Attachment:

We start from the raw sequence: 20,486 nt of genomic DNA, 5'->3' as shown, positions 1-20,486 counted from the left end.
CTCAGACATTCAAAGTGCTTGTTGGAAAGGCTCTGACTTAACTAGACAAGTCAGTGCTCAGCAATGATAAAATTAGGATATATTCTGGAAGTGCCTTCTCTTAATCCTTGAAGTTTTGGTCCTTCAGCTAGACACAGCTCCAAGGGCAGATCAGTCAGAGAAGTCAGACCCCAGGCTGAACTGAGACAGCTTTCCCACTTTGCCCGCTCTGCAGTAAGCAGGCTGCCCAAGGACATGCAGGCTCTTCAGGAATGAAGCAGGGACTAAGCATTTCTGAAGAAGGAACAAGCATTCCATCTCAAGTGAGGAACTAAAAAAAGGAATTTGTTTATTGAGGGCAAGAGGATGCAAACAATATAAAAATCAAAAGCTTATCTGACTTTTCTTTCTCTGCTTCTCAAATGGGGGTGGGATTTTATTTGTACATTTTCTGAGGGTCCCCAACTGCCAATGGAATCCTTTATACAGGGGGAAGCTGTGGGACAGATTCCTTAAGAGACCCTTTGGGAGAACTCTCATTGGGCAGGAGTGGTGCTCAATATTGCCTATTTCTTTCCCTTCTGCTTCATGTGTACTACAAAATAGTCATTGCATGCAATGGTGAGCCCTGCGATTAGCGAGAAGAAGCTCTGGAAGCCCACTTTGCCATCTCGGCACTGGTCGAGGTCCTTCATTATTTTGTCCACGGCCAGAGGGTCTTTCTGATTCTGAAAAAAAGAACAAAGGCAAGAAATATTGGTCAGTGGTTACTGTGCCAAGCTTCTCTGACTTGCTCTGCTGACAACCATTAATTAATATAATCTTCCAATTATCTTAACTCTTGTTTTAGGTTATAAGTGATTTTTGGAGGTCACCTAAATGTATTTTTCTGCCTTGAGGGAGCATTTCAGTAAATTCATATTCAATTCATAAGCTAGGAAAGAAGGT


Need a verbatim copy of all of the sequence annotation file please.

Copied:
We start from the raw sequence: 20,486 nt of genomic DNA, 5'->3' as shown, positions 1-20,486 counted from the left end.
CTCAGACATTCAAAGTGCTTGTTGGAAAGGCTCTGACTTAACTAGACAAGTCAGTGCTCAGCAATGATAAAATTAGGATATATTCTGGAAGTGCCTTCTCTTAATCCTTGAAGTTTTGGTCCTTCAGCTAGACACAGCTCCAAGGGCAGATCAGTCAGAGAAGTCAGACCCCAGGCTGAACTGAGACAGCTTTCCCACTTTGCCCGCTCTGCAGTAAGCAGGCTGCCCAAGGACATGCAGGCTCTTCAGGAATGAAGCAGGGACTAAGCATTTCTGAAGAAGGAACAAGCATTCCATCTCAAGTGAGGAACTAAAAAAAGGAATTTGTTTATTGAGGGCAAGAGGATGCAAACAATATAAAAATCAAAAGCTTATCTGACTTTTCTTTCTCTGCTTCTCAAATGGGGGTGGGATTTTATTTGTACATTTTCTGAGGGTCCCCAACTGCCAATGGAATCCTTTATACAGGGGGAAGCTGTGGGACAGATTCCTTAAGAGACCCTTTGGGAGAACTCTCATTGGGCAGGAGTGGTGCTCAATATTGCCTATTTCTTTCCCTTCTGCTTCATGTGTACTACAAAATAGTCATTGCATGCAATGGTGAGCCCTGCGATTAGCGAGAAGAAGCTCTGGAAGCCCACTTTGCCATCTCGGCACTGGTCGAGGTCCTTCATTATTTTGTCCACGGCCAGAGGGTCTTTCTGATTCTGAAAAAAAGAACAAAGGCAAGAAATATTGGTCAGTGGTTACTGTGCCAAGCTTCTCTGACTTGCTCTGCTGACAACCATTAATTAATATAATCTTCCAATTATCTTAACTCTTGTTTTAGGTTATAAGTGATTTTTGGAGGTCACCTAAATGTATTTTTCTGCCTTGAGGGAGCATTTCAGTAAATTCATATTCAATTCATAAGCTAGGAAAGAAGGT